American biographer Ernest Samuels argues that American historian Henry Adams was significantly influenced by Taine’s suggestion that the object of the historian is to study and follow the transformations of human molecules and to write history as the psychology of human molecules. Specifically, Samuels notes that in circa 1870 Adams had become an editor of the North American Review and in 1873 he accepted the article “Taine’s Philosophy”, by James Bixby, for publication, wherein Taine’s philosophy of history is presented as applied psychology of human molecules and that Adams later adopted this view as his own.  To exemplify the influence of Taine on Adams, on 12 April 1885, while at extended stay at work in Washington, Adams wrote to his wife: 
“I am not prepared to deny or assert any proposition which concerns myself; but certainly this solitary struggle with platitudinous atoms, called men and women by courtesy, leads me to wish for my wife again. How did I ever hit on the only women in the world who fits my cravings and never sounds hollow anywhere? Social chemistry—the mutual attraction of equivalent human molecules—is a science yet to be created, for the fact is my daily study and only satisfaction in life.”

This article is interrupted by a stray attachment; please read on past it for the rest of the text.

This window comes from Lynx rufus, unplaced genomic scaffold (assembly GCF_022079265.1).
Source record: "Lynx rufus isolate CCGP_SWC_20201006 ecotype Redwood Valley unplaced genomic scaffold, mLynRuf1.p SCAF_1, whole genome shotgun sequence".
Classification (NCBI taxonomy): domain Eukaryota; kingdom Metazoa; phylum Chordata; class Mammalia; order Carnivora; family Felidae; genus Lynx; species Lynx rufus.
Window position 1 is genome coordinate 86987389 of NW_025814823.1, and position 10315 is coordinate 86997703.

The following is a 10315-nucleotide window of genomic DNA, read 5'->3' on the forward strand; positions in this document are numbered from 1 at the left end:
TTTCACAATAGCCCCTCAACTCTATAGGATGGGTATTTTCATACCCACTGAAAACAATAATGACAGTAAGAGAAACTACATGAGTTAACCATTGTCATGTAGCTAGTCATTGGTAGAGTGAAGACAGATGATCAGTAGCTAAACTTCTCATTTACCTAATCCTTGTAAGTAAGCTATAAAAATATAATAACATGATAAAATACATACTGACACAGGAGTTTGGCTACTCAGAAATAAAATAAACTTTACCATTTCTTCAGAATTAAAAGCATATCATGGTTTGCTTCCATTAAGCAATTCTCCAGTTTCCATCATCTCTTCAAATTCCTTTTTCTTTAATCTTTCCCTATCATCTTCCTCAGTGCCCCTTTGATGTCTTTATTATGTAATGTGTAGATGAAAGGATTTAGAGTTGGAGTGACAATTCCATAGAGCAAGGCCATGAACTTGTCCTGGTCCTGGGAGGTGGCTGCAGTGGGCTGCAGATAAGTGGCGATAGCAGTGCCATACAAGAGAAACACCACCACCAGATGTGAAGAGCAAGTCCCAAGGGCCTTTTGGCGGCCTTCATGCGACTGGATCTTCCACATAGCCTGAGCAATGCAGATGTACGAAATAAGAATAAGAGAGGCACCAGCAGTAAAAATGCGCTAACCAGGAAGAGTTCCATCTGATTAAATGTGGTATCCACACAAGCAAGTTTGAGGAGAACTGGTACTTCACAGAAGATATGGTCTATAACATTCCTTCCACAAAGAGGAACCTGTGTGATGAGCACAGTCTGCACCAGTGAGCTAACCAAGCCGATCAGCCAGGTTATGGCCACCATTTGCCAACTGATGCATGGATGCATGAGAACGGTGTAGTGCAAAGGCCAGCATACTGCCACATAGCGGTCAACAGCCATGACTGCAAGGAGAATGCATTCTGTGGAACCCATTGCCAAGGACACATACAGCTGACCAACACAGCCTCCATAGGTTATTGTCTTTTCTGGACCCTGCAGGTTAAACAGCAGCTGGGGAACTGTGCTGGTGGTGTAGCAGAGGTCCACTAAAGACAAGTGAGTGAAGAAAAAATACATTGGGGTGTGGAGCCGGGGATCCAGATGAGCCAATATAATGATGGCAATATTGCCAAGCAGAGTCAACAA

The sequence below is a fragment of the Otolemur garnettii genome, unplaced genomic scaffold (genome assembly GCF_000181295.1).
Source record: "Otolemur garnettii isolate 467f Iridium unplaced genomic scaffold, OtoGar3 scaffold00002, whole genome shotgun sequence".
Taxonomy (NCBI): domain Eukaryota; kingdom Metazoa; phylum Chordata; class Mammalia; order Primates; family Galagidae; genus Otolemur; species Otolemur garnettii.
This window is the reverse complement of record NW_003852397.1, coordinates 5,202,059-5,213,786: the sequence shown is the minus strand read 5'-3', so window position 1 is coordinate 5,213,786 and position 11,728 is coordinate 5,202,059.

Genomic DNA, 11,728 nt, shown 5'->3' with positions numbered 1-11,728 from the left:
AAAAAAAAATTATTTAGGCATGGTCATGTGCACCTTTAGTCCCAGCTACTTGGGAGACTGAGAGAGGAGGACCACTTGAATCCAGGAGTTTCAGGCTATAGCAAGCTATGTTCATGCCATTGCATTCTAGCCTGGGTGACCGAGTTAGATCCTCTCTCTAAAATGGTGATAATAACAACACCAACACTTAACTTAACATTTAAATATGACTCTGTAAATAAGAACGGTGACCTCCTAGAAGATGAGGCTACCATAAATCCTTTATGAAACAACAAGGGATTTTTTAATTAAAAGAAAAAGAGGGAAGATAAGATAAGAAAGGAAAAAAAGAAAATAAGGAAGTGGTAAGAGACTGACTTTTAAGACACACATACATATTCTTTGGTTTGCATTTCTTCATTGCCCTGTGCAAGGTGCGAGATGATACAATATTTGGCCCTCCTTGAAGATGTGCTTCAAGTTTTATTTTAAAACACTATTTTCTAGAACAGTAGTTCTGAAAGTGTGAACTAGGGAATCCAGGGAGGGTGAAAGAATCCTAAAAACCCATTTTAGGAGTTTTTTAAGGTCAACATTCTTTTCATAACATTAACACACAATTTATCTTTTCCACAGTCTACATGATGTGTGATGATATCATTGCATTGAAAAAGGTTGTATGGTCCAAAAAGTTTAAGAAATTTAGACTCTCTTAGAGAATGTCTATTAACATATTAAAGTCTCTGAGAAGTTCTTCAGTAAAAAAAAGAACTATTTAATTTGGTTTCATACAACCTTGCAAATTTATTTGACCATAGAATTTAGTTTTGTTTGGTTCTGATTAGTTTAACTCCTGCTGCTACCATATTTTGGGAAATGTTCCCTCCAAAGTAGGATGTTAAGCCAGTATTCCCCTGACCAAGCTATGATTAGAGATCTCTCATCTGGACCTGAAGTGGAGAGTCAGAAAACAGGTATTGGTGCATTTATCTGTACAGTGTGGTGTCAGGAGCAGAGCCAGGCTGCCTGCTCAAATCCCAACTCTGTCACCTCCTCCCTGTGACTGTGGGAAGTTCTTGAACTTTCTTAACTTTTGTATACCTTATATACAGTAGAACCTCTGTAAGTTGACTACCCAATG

This is clearly seen in Adams’ 1910 A Letter to American Teachers of History, wherein Adams argues that the history must be viewed as transformations of groups of human molecules subject to the second law of thermodynamics.
The following are related quotes:
“History is a mechanical problem. The only difference is that it cannot be measured by the same means or defined so exactly. It is a science analogous to physiology and zoology, not to geometry. My idea has lain on the ground since Montesquieu; I have only picked it up.”— Hippolyte Taine (c.1860), letter to friend (Ѻ)
1. (a) Taine, Hippolyte. (1870). De l’Intelligence (On Intelligence), (Part I, Part II), (human molecule, pgs. xi-xii), London: L. Reeve and Co.
(c) Thims, Libb. (2008). The Human Molecule, (preview). Morrisville, NC: LuLu.
2. Bixby, James T. (1873). “Taine’s Philosophy: Review of On Intelligence”, The North American Review (quote: human molecule, pg. 403), 117: 401-38.
3. Taine, Hippolyte. (1878). The French Revolution (human molecules, pg. 169). Holt & Co.
4. Taine, Hippolyte. (1874). Notes on England (Essay on Livy, pg. xxiii; organized molecule, pg. xLvii). W. Isbister & Co.
5. Samuels, Ernest. (1989). Henry Adams (human molecule, pg. 115). Harvard University Press.
6. Adams, Henry. (1885). “Letter to Wife”, April 12; In: The Letters of Henry Adams: 1858-1868, Volume 1 (pg. xxviii). Harvard University Press, 1982.
7. Taine, Hippolyte. (1870). De l’Intelligence (molécule humaine, pgs. 20-21). Hachette & Cie.
● Hale, Edward E. (1870). Old and New (human molecule, pg. 103). Lee & Shepard.
● Tyler, Edward, Kingsley, William L., and Fisher, George P., Dwight, Timoth. (1872). “Notices of New Books: Taine On Intelligence” (human molecule, pg. 366). New Englander and Yale Review, 31: 366-67.
● Flint, Robert. (1894). Historical Philosophy in France and French Belgium and Switzerland (human molecule, pg. 636). C. Scribner’s Sons.
● Gooch, George P. (1913). History and Historians in the Nineteenth Century (human molecule, pg. 240). Longmans, Green, and Co.
● Hippolyte Taine – Wikipedia.